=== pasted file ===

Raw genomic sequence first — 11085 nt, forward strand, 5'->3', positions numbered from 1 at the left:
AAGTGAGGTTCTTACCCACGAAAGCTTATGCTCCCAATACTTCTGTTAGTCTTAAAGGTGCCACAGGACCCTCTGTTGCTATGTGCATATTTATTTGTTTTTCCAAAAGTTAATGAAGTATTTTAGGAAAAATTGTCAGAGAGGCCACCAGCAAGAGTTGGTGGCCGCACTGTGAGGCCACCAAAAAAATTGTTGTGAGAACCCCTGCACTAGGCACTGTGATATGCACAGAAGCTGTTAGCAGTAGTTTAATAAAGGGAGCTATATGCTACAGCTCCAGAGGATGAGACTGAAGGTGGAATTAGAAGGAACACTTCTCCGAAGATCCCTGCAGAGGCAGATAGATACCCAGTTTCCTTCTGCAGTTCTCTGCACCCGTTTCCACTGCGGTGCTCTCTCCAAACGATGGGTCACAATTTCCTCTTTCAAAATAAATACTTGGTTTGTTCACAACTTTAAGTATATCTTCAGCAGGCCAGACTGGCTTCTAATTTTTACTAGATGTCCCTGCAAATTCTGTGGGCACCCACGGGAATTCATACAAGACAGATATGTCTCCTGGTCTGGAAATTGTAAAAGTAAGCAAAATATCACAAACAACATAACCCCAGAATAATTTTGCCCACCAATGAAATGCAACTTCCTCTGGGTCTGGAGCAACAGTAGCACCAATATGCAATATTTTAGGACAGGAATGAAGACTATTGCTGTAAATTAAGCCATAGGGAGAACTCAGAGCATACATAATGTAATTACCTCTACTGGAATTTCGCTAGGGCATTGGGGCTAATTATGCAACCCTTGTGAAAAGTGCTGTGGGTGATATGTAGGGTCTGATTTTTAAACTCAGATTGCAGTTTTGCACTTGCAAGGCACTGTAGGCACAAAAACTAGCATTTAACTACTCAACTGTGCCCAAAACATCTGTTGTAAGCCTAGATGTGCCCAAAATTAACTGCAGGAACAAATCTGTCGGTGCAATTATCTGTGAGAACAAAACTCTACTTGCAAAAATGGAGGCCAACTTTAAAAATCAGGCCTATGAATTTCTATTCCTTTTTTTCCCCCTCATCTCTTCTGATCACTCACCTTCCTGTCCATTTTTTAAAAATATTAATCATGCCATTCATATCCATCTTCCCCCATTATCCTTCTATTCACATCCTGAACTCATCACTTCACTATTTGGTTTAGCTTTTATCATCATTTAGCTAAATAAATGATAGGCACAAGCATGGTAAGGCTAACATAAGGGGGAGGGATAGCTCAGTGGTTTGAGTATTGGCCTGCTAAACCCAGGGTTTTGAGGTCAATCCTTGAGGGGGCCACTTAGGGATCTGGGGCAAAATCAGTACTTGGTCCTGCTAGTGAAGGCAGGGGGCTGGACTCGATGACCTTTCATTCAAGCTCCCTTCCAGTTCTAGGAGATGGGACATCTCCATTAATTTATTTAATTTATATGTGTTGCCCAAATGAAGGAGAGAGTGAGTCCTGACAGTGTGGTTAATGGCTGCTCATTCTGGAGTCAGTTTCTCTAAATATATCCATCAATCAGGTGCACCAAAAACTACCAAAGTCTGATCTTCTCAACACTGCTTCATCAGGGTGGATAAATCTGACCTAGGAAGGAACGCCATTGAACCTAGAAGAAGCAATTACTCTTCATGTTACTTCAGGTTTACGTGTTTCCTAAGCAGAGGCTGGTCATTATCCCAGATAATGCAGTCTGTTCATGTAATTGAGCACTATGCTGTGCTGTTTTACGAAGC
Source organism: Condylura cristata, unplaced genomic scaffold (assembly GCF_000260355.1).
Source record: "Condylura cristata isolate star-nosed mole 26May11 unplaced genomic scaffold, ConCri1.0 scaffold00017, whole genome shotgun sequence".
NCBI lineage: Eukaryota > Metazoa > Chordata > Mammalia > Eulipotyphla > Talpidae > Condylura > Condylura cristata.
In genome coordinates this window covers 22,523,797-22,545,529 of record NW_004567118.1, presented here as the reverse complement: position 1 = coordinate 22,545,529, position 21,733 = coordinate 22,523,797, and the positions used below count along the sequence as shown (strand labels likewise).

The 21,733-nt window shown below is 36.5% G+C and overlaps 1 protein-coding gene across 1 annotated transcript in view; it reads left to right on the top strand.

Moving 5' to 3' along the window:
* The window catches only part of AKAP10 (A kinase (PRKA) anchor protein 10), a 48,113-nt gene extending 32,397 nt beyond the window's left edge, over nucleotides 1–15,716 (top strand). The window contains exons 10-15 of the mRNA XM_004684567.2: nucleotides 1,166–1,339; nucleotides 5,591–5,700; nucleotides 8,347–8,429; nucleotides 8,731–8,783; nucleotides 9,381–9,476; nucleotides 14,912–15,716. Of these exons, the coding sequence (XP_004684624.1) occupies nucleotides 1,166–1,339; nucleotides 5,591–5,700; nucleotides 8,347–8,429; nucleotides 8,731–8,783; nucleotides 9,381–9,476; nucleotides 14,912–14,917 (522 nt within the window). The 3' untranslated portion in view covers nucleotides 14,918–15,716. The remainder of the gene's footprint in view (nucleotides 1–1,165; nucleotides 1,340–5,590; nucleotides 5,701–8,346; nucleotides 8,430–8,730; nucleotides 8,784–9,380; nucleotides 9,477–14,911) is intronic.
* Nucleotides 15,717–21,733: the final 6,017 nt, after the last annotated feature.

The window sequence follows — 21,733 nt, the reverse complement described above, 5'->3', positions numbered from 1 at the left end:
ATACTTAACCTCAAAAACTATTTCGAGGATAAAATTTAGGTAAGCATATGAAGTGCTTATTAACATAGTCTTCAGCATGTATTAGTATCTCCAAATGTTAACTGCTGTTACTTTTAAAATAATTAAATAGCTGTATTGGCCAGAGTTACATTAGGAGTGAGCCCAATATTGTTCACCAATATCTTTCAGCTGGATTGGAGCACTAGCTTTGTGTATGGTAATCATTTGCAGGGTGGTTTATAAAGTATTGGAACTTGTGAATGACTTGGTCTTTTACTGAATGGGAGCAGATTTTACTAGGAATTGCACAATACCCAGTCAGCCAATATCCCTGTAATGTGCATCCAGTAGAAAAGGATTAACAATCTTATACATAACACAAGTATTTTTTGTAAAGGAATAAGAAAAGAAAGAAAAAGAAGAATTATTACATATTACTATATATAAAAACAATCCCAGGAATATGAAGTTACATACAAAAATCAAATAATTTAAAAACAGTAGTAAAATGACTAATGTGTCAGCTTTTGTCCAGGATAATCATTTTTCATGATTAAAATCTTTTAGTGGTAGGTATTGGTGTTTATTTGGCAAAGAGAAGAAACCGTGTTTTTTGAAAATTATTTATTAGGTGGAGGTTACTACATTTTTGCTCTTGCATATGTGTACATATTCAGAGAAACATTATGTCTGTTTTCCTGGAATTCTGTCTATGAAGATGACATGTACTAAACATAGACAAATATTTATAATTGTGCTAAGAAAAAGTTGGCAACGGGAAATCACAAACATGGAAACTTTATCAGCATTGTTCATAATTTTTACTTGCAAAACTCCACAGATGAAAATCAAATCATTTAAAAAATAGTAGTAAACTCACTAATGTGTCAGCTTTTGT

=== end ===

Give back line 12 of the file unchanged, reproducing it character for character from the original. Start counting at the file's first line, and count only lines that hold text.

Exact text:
ATACTTAACCTCAAAAACTATTTCGAGGATAAAATTTAGGTAAGCATATGAAGTGCTTATTAACATAGTCTTCAGCATGTATTAGTATCTCCAAATGTTAACTGCTGTTACTTTTAAAATAATTAAATAGCTGTATTGGCCAGAGTTACATTAGGAGTGAGCCCAATATTGTTCACCAATATCTTTCAGCTGGATTGGAGCACTAGCTTTGTGTATGGTAATCATTTGCAGGGTGGTTTATAAAGTATTGGAACTTGTGAATGACTTGGTCTTTTACTGAATGGGAGCAGATTTTACTAGGAATTGCACAATACCCAGTCAGCCAATATCCCTGTAATGTGCATCCAGTAGAAAAGGATTAACAATCTTATACATAACACAAGTATTTTTTGTAAAGGAATAAGAAAAGAAAGAAAAAGAAGAATTATTACATATTACTATATATAAAAACAATCCCAGGAATATGAAGTTACATACAAAAATCAAATAATTTAAAAACAGTAGTAAAATGACTAATGTGTCAGCTTTTGTCCAGGATAATCATTTTTCATGATTAAAATCTTTTAGTGGTAGGTATTGGTGTTTATTTGGCAAAGAGAAGAAACCGTGTTTTTTGAAAATTATTTATTAGGTGGAGGTTACTACATTTTTGCTCTTGCATATGTGTACATATTCAGAGAAACATTATGTCTGTTTTCCTGGAATTCTGTCTATGAAGATGACATGTACTAAACATAGACAAATATTTATAATTGTGCTAAGAAAAAGTTGGCAACGGGAAATCACAAACATGGAAACTTTATCAGCATTGTTCATAATTTTTACTTGCAAAACTCCACAGATGAAAATCAAATCATTTAAAAAATAGTAGTAAACTCACTAATGTGTCAGCTTTTGT